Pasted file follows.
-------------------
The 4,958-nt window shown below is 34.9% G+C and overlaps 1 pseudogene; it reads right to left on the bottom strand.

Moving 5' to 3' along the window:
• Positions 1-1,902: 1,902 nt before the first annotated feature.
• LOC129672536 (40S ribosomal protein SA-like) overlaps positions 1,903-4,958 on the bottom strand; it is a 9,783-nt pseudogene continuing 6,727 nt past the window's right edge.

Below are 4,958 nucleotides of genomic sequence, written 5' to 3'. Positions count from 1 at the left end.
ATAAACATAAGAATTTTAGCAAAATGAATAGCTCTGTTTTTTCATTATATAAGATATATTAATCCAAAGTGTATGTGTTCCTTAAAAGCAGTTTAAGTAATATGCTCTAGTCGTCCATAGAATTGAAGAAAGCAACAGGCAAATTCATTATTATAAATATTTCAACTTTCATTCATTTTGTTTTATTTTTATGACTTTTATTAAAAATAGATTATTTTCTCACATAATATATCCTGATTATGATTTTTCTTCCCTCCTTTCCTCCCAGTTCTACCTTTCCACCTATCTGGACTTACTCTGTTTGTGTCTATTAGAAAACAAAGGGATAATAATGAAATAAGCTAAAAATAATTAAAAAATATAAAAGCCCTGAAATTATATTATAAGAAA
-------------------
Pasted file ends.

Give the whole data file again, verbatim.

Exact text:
The 4,958-nt window shown below is 34.9% G+C and overlaps 1 pseudogene; it reads right to left on the bottom strand.

Moving 5' to 3' along the window:
• Positions 1-1,902: 1,902 nt before the first annotated feature.
• LOC129672536 (40S ribosomal protein SA-like) overlaps positions 1,903-4,958 on the bottom strand; it is a 9,783-nt pseudogene continuing 6,727 nt past the window's right edge.

Below are 4,958 nucleotides of genomic sequence, written 5' to 3'. Positions count from 1 at the left end.
ATAAACATAAGAATTTTAGCAAAATGAATAGCTCTGTTTTTTCATTATATAAGATATATTAATCCAAAGTGTATGTGTTCCTTAAAAGCAGTTTAAGTAATATGCTCTAGTCGTCCATAGAATTGAAGAAAGCAACAGGCAAATTCATTATTATAAATATTTCAACTTTCATTCATTTTGTTTTATTTTTATGACTTTTATTAAAAATAGATTATTTTCTCACATAATATATCCTGATTATGATTTTTCTTCCCTCCTTTCCTCCCAGTTCTACCTTTCCACCTATCTGGACTTACTCTGTTTGTGTCTATTAGAAAACAAAGGGATAATAATGAAATAAGCTAAAAATAATTAAAAAATATAAAAGCCCTGAAATTATATTATAAGAAA